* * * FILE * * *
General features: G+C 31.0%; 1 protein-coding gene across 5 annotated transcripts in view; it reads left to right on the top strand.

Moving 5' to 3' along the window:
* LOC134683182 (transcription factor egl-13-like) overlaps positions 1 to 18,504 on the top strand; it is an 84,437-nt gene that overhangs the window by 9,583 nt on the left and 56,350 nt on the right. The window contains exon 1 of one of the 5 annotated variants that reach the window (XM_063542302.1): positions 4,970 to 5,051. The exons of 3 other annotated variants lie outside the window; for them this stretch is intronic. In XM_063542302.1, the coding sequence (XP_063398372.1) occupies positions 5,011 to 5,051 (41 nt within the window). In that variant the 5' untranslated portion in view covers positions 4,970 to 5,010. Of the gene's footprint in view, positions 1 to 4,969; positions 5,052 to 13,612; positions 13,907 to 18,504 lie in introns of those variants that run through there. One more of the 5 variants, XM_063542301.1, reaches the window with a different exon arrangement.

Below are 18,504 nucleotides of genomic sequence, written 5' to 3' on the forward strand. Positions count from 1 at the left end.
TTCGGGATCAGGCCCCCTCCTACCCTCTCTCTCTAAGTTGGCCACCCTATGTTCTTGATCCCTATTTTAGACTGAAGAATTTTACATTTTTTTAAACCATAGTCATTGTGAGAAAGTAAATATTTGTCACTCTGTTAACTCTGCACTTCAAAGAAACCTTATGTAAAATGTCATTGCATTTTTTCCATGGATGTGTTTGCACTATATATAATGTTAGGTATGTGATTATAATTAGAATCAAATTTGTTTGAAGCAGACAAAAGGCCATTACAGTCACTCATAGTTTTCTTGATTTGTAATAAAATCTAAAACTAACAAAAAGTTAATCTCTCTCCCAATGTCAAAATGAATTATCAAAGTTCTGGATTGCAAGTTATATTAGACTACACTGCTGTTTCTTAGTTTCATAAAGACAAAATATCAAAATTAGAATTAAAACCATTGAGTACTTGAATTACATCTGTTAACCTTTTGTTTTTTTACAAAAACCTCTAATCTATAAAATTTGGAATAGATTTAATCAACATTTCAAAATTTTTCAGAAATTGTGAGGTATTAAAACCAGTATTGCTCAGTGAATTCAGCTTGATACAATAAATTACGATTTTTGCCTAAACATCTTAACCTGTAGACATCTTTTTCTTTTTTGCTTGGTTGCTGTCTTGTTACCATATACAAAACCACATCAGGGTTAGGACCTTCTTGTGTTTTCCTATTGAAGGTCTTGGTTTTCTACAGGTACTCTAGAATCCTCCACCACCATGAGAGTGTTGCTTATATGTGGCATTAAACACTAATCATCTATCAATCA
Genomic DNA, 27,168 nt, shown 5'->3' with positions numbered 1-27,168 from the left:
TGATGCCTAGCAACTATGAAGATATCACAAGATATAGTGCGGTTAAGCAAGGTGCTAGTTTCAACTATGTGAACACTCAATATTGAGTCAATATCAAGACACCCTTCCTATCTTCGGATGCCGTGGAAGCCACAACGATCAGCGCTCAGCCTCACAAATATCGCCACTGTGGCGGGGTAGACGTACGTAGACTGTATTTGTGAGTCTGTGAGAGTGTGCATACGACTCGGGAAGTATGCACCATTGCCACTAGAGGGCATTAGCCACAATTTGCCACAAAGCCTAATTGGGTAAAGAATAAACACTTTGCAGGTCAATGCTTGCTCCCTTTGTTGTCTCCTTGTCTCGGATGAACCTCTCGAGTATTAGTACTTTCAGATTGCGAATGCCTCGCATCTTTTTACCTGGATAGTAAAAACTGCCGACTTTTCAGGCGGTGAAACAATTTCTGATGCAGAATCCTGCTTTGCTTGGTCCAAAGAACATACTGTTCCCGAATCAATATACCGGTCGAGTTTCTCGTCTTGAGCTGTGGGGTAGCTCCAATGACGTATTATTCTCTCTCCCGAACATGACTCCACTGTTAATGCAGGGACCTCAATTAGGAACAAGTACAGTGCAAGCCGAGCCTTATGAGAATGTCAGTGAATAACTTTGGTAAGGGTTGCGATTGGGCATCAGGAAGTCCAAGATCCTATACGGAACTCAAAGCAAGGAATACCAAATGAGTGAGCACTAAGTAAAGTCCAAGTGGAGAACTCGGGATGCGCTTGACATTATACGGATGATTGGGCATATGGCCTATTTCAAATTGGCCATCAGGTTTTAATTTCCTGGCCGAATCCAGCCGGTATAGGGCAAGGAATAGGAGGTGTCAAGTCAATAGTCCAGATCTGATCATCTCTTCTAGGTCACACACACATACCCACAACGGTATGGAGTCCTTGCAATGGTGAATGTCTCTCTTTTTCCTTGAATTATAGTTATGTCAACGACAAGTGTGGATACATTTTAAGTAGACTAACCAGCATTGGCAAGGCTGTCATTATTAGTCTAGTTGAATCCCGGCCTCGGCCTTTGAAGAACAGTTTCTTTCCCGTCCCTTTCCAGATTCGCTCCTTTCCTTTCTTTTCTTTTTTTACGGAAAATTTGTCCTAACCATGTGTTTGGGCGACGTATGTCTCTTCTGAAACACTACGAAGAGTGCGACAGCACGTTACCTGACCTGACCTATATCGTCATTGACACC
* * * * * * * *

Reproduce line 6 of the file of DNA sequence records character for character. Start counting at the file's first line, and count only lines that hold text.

Genomic DNA, 27,168 nt, shown 5'->3' with positions numbered 1-27,168 from the left: